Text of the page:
Perhaps giant fruit bats flew off with $26 million


I hate to give you something else to worry about, but you need to be aware of this situation in the Kingdom of Tonga.

The Kingdom of Tonga, as you know if you just now looked it up in the encyclopedia, is a nation way out in the Pacific Ocean consisting of roughly 170 small islands (the exact number depends on the height of the waves). Tonga boasts a monarchy-style government and an ecology that features a huge fruit bat whose actual, legal bat name is the "giant flying fox." The giant flying fox has a wingspan of up to 2 meters. So my advice would be, if you are ever in Tonga, do NOT allow your small children to walk around outdoors at night holding fruit. ("Hey! That thing took Timmy's apple! Also, Timmy!")

But the giant flying fox is not the issue at hand. The issue at hand is the Tongan financial scandal, which has been reported in a fascinating series of recent news stories. To summarize in a nutshell: The government of Tonga has lost $26 million. Now, that is nothing to the U.S. government, which can waste $26 million in a single day merely by launching a drive to eliminate government waste. But $26 million is a LOT of money in Tonga, where the entire annual government budget is $38 million, or, in local currency, 86 million Pa'anga (one Pa'anga equals 100 seniti).

Tonga raised the $26 million by selling Tongan citizenships to people who, for one reason or another, needed a new country. (For example, Ferdinand and Imelda Marcos bought them.) The monarch of Tonga, King Taufa'ahau Tupou IV, did not want to keep the $26 million in Tonga because he felt -- and this is a direct quote from a news article by the Agence France-Presse -- "the government would only spend it on roads."

So the $26 million was deposited in a checking account in the Bank of America. One day it was noticed by a man named Jesse Bogdonoff, who worked for the bank and also had a company that sold magnets to cure back pain. Bogdonoff became a financial adviser for Tonga, in which capacity he persuaded the king -- I swear I am not making any of this up -- to proclaim him Tonga's official court jester. (For the record, here in the United States, we do not have an official court jester. We have Congress.)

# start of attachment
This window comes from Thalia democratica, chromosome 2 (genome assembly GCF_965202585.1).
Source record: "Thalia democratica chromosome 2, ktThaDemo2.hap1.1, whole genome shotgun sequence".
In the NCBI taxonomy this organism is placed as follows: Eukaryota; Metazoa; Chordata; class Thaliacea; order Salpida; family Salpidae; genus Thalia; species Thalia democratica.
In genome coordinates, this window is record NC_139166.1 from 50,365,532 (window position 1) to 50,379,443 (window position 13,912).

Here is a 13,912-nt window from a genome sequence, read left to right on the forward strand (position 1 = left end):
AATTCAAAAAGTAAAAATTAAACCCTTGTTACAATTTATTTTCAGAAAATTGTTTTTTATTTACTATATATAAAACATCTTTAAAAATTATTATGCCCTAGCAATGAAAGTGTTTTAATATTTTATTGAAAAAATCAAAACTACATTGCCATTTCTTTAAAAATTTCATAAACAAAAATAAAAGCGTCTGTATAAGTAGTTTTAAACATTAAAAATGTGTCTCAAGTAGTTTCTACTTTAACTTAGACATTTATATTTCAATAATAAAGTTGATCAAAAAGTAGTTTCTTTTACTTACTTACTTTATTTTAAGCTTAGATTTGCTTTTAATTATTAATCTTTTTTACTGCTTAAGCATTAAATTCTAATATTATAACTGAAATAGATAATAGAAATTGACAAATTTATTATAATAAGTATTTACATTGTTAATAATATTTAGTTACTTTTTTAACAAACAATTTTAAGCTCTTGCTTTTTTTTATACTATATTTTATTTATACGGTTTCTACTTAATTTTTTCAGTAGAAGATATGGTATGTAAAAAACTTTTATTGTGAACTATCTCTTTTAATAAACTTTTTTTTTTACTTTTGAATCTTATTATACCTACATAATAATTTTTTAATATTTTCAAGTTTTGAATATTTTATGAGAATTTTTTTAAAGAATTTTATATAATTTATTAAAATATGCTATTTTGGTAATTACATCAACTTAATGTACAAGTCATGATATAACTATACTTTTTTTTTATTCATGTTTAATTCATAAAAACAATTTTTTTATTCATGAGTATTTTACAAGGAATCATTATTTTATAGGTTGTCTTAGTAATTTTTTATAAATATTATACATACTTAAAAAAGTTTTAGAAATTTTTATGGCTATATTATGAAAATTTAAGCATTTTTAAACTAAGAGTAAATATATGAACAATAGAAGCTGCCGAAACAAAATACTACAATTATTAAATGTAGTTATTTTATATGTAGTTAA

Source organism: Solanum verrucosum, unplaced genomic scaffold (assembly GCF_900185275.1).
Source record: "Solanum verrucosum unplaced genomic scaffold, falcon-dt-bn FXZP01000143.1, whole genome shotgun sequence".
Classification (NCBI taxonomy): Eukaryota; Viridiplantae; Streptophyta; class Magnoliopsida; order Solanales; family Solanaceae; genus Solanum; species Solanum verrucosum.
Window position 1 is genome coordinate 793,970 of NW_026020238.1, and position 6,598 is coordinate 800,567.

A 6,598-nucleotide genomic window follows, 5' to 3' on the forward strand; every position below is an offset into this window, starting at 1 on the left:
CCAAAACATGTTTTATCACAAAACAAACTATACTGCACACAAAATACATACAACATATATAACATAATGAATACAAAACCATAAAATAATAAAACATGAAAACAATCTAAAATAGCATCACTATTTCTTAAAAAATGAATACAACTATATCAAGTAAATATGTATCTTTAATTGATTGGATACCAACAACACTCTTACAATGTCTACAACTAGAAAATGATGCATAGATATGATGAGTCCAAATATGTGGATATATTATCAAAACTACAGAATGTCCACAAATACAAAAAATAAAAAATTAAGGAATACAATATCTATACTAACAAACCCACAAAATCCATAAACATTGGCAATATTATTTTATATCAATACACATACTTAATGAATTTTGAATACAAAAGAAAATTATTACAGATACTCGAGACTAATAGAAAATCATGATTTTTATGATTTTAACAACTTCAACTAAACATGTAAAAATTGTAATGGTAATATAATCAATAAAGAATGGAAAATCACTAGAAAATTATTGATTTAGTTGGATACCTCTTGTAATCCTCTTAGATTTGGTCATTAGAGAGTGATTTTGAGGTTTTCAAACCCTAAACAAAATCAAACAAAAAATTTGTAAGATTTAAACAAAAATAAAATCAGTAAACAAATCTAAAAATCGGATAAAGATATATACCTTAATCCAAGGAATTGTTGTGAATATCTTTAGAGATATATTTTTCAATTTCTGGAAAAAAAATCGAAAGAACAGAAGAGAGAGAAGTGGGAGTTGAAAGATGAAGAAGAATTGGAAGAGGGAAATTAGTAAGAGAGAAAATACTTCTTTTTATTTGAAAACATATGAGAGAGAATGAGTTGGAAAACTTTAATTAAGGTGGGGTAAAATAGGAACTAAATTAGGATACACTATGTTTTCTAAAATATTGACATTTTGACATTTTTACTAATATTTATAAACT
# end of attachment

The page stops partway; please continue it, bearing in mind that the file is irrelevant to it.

In 1999, Bogdonoff left the Bank of America and persuaded the king to put Tonga's money into a new company in Nevada called Millennium Asset Management. What happened next will shock you, especially if you believe in the old investing maxim, "You cannot go wrong with a financial adviser who is both a court jester AND a seller of health magnets." It now appears that Millennium Asset Management no longer exists. Tonga's money is GONE.

As you can imagine, this has been BIG news in Tonga. Several government officials have resigned, including Deputy Prime Minister Tevita Tupou, who was replaced by Police Minister Clive Edwards, who, according to Agence France-Presse, "is also the kingdom's hangman." There are rumors that at least some of the missing money was lost in a dot-com company set up by the king's son, His Royal Highness Crown Prince Tupouto'a. If you have access to the Internet, you must run, not walk, to your computer right now and check out the Tonga Visitors Bureau Web site ( There you can see a wonderful photograph of the crown prince dressed in a uniform featuring chest medals and a hat from Big Bob's House of Comical Military Headgear. The crown prince is gazing into the distance with an expression that reflects either (a) visionary leadership, or (b) the realization that a lizard is loose in his pants.

Speaking of wildlife: Elsewhere on the Tonga Visitors Bureau Web site you can see a photograph of a giant flying fox swooping downward, its eyes presumably fixed on a piece of fruit. Or little Timmy.

But my point is this: We must help the Kingdom of Tonga, a nation that has always been a staunch ally of America, in the sense that it never declared war on us. Or, if it did, we never found out about it. So I urge you to keep your eyes peeled, and if you spot $26 million that doesn't seem to belong to anybody, pick it up, put it in a box, and send it to me. I promise to guard it as if it were my own.

Whatever you do, DON'T send the money to the Tongans. They'll just spend it on roads.

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